I had expected to find it difficult to blog while away on holiday, and yet the opposite has been the case. I was compelled to share many of my New York and Boston experiences with you, and since my return home (a week ago) I have been unable to write even one sentence.
Holidays are not what people say they are. They are not simple experiences of relaxation, but rather complex changes in the way you view yourself and your everyday life. Returning to that well-worn, dependable, familiar, difficult, all-consuming life of home I am struck dumb with wonder. Ah yes, so this is what I have been doing for so long, and ah, yes, here I am again, doing it. Only yesterday I was walking along the frozen streets of a skyscraping parallel universe, and today I need only walk down the block, turn left, then right past the bowling green and the tennis courts, and look, an ocean shimmering in the heat of a summer sun. How remarkable.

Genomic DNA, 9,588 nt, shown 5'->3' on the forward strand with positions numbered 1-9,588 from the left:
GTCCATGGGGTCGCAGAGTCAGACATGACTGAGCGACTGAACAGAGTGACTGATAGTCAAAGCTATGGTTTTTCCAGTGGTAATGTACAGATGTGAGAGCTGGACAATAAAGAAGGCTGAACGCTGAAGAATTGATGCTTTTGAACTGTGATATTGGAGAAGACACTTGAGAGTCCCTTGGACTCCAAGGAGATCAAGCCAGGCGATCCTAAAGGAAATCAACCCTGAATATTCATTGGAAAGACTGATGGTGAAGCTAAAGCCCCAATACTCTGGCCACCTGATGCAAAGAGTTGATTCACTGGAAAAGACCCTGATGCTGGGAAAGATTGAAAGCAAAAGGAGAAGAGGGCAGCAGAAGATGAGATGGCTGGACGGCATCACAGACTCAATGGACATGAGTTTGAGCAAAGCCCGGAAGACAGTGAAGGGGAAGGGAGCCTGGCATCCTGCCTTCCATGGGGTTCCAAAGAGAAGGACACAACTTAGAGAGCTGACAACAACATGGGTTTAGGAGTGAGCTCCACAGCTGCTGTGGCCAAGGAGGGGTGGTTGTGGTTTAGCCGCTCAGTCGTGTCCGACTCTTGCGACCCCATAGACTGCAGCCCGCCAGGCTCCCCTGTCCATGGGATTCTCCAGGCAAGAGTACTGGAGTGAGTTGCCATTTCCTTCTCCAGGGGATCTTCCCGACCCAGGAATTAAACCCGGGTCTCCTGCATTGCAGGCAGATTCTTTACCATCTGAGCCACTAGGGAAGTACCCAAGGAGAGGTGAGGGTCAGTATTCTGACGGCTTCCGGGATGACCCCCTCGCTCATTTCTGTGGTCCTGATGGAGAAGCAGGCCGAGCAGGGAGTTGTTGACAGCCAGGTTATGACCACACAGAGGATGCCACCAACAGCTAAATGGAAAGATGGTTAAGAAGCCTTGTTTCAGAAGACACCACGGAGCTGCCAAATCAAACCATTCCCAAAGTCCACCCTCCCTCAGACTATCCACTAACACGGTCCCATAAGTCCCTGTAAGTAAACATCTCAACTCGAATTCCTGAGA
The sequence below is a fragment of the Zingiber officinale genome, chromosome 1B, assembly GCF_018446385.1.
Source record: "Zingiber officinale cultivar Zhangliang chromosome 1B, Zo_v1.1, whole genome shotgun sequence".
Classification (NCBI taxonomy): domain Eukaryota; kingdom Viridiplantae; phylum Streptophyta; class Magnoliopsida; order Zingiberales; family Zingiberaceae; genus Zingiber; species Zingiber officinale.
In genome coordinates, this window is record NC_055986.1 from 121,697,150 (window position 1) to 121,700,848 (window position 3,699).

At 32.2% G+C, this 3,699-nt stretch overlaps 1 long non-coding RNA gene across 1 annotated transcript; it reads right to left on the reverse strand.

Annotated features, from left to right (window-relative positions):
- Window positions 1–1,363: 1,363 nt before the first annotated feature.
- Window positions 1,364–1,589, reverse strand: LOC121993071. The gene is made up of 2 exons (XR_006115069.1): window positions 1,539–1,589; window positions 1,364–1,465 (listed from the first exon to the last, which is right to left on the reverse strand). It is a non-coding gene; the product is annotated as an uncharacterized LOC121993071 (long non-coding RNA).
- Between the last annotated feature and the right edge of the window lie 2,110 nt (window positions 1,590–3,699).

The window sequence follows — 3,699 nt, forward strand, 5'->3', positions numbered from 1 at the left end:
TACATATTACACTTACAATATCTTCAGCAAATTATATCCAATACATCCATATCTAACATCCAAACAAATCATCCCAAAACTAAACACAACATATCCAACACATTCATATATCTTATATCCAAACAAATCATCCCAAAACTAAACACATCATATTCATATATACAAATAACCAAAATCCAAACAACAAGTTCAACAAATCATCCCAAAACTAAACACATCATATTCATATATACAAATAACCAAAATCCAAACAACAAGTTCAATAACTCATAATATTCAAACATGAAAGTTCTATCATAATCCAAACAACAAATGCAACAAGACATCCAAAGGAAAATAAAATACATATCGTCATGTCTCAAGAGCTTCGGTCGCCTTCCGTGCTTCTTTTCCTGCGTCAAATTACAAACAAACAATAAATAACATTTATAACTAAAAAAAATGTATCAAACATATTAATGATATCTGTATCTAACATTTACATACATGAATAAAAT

Three weeks ago, finding it necessary to escape (lovingly, discreetly) the overwhelming chemical reactions of my Boston family reunion, I spent an hour browsing in the Harvard Coop. I bought several books of poetry and mailed them to myself. I received my package of books today and opened Mary Oliver's book "Red Bird" only to discover this poem entitled "Ocean" -
I am in love with Ocean
lifting her thousands of white hats
in the chop of the storm,
or lying smooth and blue, the
loveliest bed in the world.
In the personal life, there is
always grief more than enough,
a heart-load for each one of us
on the dusty road. I suppose
there is a reason for this, so I will be
patient, acquiescent. But I will live
nowhere except here, by Ocean, trusting
equally in all the blast and welcome
of her sorrowless, salt self.
I adore the gap between "there is" and "always grief." I also love the thousand white hats and the loveliest bed and the dusty road.
But I think "the blast and welcome" is my favourite bit.